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Colorado Choo-Choo: 1900

Colorado Choo-Choo: 1900

Pikes Peak, Colorado, circa 1900. "Summit, cog wheel train, Manitou and Pike's Peak Railway." 8x10 glass negative by William Henry Jackson. View full size.


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What a coincidence! We just rode the Pikes Peak Cog Railway three days ago with children and grandchildren. It still takes about three hours, and it is an amazing ride. Temps were about 90 degrees in Manitou Springs and below 50 degrees at the summit. We even had a little skiff of snow up top. We passed by the original water cranes that supplied the early steam engines. The trip is spectacular, but I kind of wish I could have taken it in the steam days. (Of course, I would be dead by now, right?) It was great to get back to internet civilization and find this picture on Shorpy!

Cog and Pinion Appliances

Crofutt's Overland Guide, 1892.

The Manitou & Pike's Peak Railway, a recent organization, commences at a point just above the Iron Springs and runs to the summit of Pike's Peak. The road is about 8¾ miles in length. The average grade is 18 per cent.,the maximum being 25 per cent. and the minimum 8 per cent., with 16 degrees curvature. The rails are the standard T rail, with a double cog-rail in the center, weighing 110 tons to the mile. Each engine has three cog and pinion appliances, which can be worked together or independently; in each cog appliance is a double set of pinion brakes that work in the cog, either of which when used can stop the engine in 12 inches going either way, on any grade and at a maximum speed of eight miles an hour. Fare for "round trip," $5.00.

The Street Railway Journal, April, 1893.

Manitou & Pike's Peak Railroad,

which is known as the "Cog Wheel Railroad," and which runs to the top of Pike's Peak, a distance of about about 8,000 ft. higher than Manitou. The road was opened for traffic in October, 1890. The fare for the round trip is $5, and the round trip is made in about three hours. The rack, which is placed midway between the rails, consists of two steel bars, notched to a depth of about two and a half inches, with teeth staggered, and which are firmly fastened to the ties by means of bolts and shouldered chairs.

The engines are of peculiar shape, and the power is transmitted to two pinions located under the boiler, which mesh with the gear of the rack, so that sufficient power is obtained to force the engine and car up the steepest grades. Only one car trains are run, and the cars are pushed ahead of the engines in ascending, and return in the same relation. The engine and car are not coupled, but there are bumpers consisting of perpendicular and horizontal steel cylinders about five inches in diameter and eighteen inches long, which provide for the varying grades and angles. The car, as well as the engine, is equipped with pinions which mesh into the rack and which are controlled by powerful band brakes, so that the car can be controlled independent of the engine, every known safety appliance being employed to prevent the possibility of an accident.

Formerly, high pressure engines were employed, but during the last season one compound engine was run, and the other three engines have recently been sent to the Baldwin Locomotive Works where they are being made over into compounds. The line is operated only during the summer months, as the accumulation of snow upon the mountains during the winter prevents the running of the cars.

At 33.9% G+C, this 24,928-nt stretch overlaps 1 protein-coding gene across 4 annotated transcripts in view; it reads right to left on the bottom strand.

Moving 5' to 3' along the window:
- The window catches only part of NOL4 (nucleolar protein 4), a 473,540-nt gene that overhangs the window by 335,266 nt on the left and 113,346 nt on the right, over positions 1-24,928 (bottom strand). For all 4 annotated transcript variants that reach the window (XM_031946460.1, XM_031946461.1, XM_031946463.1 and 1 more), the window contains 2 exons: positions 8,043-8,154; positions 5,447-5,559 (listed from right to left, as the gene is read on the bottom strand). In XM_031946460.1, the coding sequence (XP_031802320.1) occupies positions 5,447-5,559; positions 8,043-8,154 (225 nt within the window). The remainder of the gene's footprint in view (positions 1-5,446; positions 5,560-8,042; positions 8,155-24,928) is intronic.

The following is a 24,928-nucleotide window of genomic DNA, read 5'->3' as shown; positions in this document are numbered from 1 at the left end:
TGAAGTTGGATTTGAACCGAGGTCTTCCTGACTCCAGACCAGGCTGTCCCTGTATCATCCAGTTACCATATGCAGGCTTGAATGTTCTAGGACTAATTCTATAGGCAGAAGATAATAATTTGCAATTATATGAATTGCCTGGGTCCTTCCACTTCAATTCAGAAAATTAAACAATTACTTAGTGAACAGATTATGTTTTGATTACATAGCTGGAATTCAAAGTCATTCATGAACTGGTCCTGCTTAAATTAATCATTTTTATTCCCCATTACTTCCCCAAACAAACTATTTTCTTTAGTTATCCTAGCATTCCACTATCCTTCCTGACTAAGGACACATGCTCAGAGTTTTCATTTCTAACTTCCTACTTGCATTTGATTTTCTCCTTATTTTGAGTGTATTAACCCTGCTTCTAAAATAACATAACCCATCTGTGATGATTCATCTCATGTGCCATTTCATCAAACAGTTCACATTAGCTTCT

Journal of the Association of Engineering Societies, 1894.

Manitou and Pike's Peak Railway.

The Engines

During construction and the first year's operation, the Pike's Peak Railway had three engines built by the Baldwin Locomotive Works. These weighed about 26 tons each, loaded with fuel and water. The cabs and boilers of these engines were much like those of ordinary locomotives, but here the resemblance ceased, for the bearing-frame of the engine was inclined, so that the boiler was level on a 16 per cent. grade, the average grade of the road. The engine had no tender, water being carried in two tanks at the side of the boiler, and coal in a box at the rear of the cab, holding one ton. The engine rested on three axles, the forward two being rigidly fastened to the frame, while the rear one was furnished with a radius bar, the rigid wheel-base being 6 feet 8 inches, and the total wheel-base 11 feet 2 inches. To the two forward axles was fastened an inside frame carrying three sets of two pinions each, making six pinions in all. The specifications for these pinions called for hammered crucible steel, with ultimate tensile strength of 100,000 pounds per square inch, stretch 16 per cent, in 8 inches, the teeth to be cutout of the solid disk.

Oh My. Call a Tow Truck, er Train

"But officer, just look -- that passenger car was heading the wrong way on my side of the tracks. Now how am I ever gonna get the front end of my engine out from under it??"

Nice Trip!

Today a ticket on the Railway costs $34. You can hike up and take the train down, but if you miss the last train and have to be evacuated, the fee per hiker is $500!

I'd stick with the train. Looks lovely.

Dinosaurs in the mountains

The sister to this locomotive, M&PP #4, is still nominally operable and is as far as anyone knows the only operable Vauclain compound. The two cylinders you see are both power cylinders; the valves are hidden on the inside. Vauclain compounds, named after the head of Baldwin, were briefly popular around 1900 but fell out of favor along with most other compound locos with the introduction of the superheater; in this case part of the problem was unequal forces from the two pistons which produced wear problems at the crosshead. On this little bitty engine it apparently wasn't too bad a problem.

How they did it.

Taken a few years ago:

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